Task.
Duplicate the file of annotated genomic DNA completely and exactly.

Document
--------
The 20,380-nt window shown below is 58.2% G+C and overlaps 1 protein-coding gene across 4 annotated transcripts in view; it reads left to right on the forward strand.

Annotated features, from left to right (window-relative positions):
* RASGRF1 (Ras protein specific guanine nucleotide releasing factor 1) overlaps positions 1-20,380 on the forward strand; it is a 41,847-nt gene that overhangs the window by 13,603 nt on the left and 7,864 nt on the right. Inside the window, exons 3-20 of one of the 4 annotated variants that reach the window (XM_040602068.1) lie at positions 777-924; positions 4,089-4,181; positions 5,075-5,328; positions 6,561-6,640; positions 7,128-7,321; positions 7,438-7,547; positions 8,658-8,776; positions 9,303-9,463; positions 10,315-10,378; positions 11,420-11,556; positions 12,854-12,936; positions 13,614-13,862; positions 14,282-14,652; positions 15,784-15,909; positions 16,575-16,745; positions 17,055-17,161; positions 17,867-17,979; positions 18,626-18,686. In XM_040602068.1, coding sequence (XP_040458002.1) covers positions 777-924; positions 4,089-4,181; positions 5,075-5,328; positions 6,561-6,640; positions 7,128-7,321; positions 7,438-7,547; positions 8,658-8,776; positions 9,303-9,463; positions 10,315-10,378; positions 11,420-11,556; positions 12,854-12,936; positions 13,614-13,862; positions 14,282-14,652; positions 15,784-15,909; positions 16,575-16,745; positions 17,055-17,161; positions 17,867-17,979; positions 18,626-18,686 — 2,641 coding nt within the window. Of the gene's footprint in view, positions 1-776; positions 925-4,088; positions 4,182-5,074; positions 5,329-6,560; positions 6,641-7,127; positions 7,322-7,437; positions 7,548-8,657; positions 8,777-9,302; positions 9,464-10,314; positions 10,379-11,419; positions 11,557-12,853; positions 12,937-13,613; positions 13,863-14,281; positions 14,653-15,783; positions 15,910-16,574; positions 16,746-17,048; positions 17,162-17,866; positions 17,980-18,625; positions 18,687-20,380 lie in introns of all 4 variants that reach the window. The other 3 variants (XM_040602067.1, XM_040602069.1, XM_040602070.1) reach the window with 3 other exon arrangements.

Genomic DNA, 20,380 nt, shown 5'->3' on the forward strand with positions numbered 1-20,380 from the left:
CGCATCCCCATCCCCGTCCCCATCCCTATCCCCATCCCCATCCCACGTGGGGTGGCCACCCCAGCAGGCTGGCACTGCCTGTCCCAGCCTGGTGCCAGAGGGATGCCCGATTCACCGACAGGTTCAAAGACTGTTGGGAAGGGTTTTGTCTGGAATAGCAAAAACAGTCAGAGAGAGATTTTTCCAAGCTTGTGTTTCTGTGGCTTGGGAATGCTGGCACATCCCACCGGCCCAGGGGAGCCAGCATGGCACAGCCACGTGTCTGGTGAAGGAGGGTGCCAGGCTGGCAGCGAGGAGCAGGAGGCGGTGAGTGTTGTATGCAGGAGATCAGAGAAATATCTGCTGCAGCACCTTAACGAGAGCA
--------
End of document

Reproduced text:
The 20,380-nt window shown below is 58.2% G+C and overlaps 1 protein-coding gene across 4 annotated transcripts in view; it reads left to right on the forward strand.

Annotated features, from left to right (window-relative positions):
* RASGRF1 (Ras protein specific guanine nucleotide releasing factor 1) overlaps positions 1-20,380 on the forward strand; it is a 41,847-nt gene that overhangs the window by 13,603 nt on the left and 7,864 nt on the right. Inside the window, exons 3-20 of one of the 4 annotated variants that reach the window (XM_040602068.1) lie at positions 777-924; positions 4,089-4,181; positions 5,075-5,328; positions 6,561-6,640; positions 7,128-7,321; positions 7,438-7,547; positions 8,658-8,776; positions 9,303-9,463; positions 10,315-10,378; positions 11,420-11,556; positions 12,854-12,936; positions 13,614-13,862; positions 14,282-14,652; positions 15,784-15,909; positions 16,575-16,745; positions 17,055-17,161; positions 17,867-17,979; positions 18,626-18,686. In XM_040602068.1, coding sequence (XP_040458002.1) covers positions 777-924; positions 4,089-4,181; positions 5,075-5,328; positions 6,561-6,640; positions 7,128-7,321; positions 7,438-7,547; positions 8,658-8,776; positions 9,303-9,463; positions 10,315-10,378; positions 11,420-11,556; positions 12,854-12,936; positions 13,614-13,862; positions 14,282-14,652; positions 15,784-15,909; positions 16,575-16,745; positions 17,055-17,161; positions 17,867-17,979; positions 18,626-18,686 — 2,641 coding nt within the window. Of the gene's footprint in view, positions 1-776; positions 925-4,088; positions 4,182-5,074; positions 5,329-6,560; positions 6,641-7,127; positions 7,322-7,437; positions 7,548-8,657; positions 8,777-9,302; positions 9,464-10,314; positions 10,379-11,419; positions 11,557-12,853; positions 12,937-13,613; positions 13,863-14,281; positions 14,653-15,783; positions 15,910-16,574; positions 16,746-17,048; positions 17,162-17,866; positions 17,980-18,625; positions 18,687-20,380 lie in introns of all 4 variants that reach the window. The other 3 variants (XM_040602067.1, XM_040602069.1, XM_040602070.1) reach the window with 3 other exon arrangements.

Genomic DNA, 20,380 nt, shown 5'->3' on the forward strand with positions numbered 1-20,380 from the left:
CGCATCCCCATCCCCGTCCCCATCCCTATCCCCATCCCCATCCCACGTGGGGTGGCCACCCCAGCAGGCTGGCACTGCCTGTCCCAGCCTGGTGCCAGAGGGATGCCCGATTCACCGACAGGTTCAAAGACTGTTGGGAAGGGTTTTGTCTGGAATAGCAAAAACAGTCAGAGAGAGATTTTTCCAAGCTTGTGTTTCTGTGGCTTGGGAATGCTGGCACATCCCACCGGCCCAGGGGAGCCAGCATGGCACAGCCACGTGTCTGGTGAAGGAGGGTGCCAGGCTGGCAGCGAGGAGCAGGAGGCGGTGAGTGTTGTATGCAGGAGATCAGAGAAATATCTGCTGCAGCACCTTAACGAGAGCA